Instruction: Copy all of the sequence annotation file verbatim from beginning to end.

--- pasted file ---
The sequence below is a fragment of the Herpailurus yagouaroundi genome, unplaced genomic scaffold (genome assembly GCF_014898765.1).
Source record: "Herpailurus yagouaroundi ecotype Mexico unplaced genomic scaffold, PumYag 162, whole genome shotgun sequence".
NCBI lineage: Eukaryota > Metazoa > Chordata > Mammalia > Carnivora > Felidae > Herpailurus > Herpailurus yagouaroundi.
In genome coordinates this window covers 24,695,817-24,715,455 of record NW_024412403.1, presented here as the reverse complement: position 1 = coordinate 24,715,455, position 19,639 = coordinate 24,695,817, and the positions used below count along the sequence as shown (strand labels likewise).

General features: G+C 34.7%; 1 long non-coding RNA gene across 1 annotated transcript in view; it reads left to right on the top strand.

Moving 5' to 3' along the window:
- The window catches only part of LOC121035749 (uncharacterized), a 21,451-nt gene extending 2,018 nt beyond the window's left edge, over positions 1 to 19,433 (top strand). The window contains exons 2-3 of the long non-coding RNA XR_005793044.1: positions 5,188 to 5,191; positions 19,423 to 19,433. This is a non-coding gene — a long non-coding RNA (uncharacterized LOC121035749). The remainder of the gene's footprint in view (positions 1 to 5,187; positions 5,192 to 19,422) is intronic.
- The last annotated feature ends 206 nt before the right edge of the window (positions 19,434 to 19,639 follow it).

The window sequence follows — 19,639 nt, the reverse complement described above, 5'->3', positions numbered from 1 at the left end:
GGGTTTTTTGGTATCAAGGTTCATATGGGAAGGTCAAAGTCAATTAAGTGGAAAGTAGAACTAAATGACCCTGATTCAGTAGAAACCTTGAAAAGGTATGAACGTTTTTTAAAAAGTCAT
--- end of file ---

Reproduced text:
The sequence below is a fragment of the Herpailurus yagouaroundi genome, unplaced genomic scaffold (genome assembly GCF_014898765.1).
Source record: "Herpailurus yagouaroundi ecotype Mexico unplaced genomic scaffold, PumYag 162, whole genome shotgun sequence".
NCBI lineage: Eukaryota > Metazoa > Chordata > Mammalia > Carnivora > Felidae > Herpailurus > Herpailurus yagouaroundi.
In genome coordinates this window covers 24,695,817-24,715,455 of record NW_024412403.1, presented here as the reverse complement: position 1 = coordinate 24,715,455, position 19,639 = coordinate 24,695,817, and the positions used below count along the sequence as shown (strand labels likewise).

General features: G+C 34.7%; 1 long non-coding RNA gene across 1 annotated transcript in view; it reads left to right on the top strand.

Moving 5' to 3' along the window:
- The window catches only part of LOC121035749 (uncharacterized), a 21,451-nt gene extending 2,018 nt beyond the window's left edge, over positions 1 to 19,433 (top strand). The window contains exons 2-3 of the long non-coding RNA XR_005793044.1: positions 5,188 to 5,191; positions 19,423 to 19,433. This is a non-coding gene — a long non-coding RNA (uncharacterized LOC121035749). The remainder of the gene's footprint in view (positions 1 to 5,187; positions 5,192 to 19,422) is intronic.
- The last annotated feature ends 206 nt before the right edge of the window (positions 19,434 to 19,639 follow it).

The window sequence follows — 19,639 nt, the reverse complement described above, 5'->3', positions numbered from 1 at the left end:
GGGTTTTTTGGTATCAAGGTTCATATGGGAAGGTCAAAGTCAATTAAGTGGAAAGTAGAACTAAATGACCCTGATTCAGTAGAAACCTTGAAAAGGTATGAACGTTTTTTAAAAAGTCAT